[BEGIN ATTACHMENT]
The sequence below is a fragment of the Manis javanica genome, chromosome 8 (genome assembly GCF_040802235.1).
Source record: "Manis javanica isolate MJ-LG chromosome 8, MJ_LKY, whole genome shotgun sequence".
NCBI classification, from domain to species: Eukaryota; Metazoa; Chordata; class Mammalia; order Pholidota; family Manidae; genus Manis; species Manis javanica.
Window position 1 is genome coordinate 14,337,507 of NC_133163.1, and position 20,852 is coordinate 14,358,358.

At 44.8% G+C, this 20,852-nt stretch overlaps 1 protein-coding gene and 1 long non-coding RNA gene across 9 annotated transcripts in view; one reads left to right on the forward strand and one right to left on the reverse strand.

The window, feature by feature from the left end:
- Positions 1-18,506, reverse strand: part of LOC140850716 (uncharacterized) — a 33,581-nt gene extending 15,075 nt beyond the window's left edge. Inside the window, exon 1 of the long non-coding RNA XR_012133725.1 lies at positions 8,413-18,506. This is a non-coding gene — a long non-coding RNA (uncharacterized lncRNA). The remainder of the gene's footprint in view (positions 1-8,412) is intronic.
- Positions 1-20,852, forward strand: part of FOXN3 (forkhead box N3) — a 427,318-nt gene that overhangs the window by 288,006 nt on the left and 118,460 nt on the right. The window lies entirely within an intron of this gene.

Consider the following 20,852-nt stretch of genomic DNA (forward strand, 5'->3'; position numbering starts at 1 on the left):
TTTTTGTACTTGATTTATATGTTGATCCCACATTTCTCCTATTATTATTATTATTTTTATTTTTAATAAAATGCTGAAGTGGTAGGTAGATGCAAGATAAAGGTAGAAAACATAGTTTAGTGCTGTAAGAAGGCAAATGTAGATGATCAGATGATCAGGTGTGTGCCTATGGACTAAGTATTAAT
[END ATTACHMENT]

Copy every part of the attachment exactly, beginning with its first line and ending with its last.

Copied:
The sequence below is a fragment of the Manis javanica genome, chromosome 8 (genome assembly GCF_040802235.1).
Source record: "Manis javanica isolate MJ-LG chromosome 8, MJ_LKY, whole genome shotgun sequence".
NCBI classification, from domain to species: Eukaryota; Metazoa; Chordata; class Mammalia; order Pholidota; family Manidae; genus Manis; species Manis javanica.
Window position 1 is genome coordinate 14,337,507 of NC_133163.1, and position 20,852 is coordinate 14,358,358.

At 44.8% G+C, this 20,852-nt stretch overlaps 1 protein-coding gene and 1 long non-coding RNA gene across 9 annotated transcripts in view; one reads left to right on the forward strand and one right to left on the reverse strand.

The window, feature by feature from the left end:
- Positions 1-18,506, reverse strand: part of LOC140850716 (uncharacterized) — a 33,581-nt gene extending 15,075 nt beyond the window's left edge. Inside the window, exon 1 of the long non-coding RNA XR_012133725.1 lies at positions 8,413-18,506. This is a non-coding gene — a long non-coding RNA (uncharacterized lncRNA). The remainder of the gene's footprint in view (positions 1-8,412) is intronic.
- Positions 1-20,852, forward strand: part of FOXN3 (forkhead box N3) — a 427,318-nt gene that overhangs the window by 288,006 nt on the left and 118,460 nt on the right. The window lies entirely within an intron of this gene.

Consider the following 20,852-nt stretch of genomic DNA (forward strand, 5'->3'; position numbering starts at 1 on the left):
TTTTTGTACTTGATTTATATGTTGATCCCACATTTCTCCTATTATTATTATTATTTTTATTTTTAATAAAATGCTGAAGTGGTAGGTAGATGCAAGATAAAGGTAGAAAACATAGTTTAGTGCTGTAAGAAGGCAAATGTAGATGATCAGATGATCAGGTGTGTGCCTATGGACTAAGTATTAAT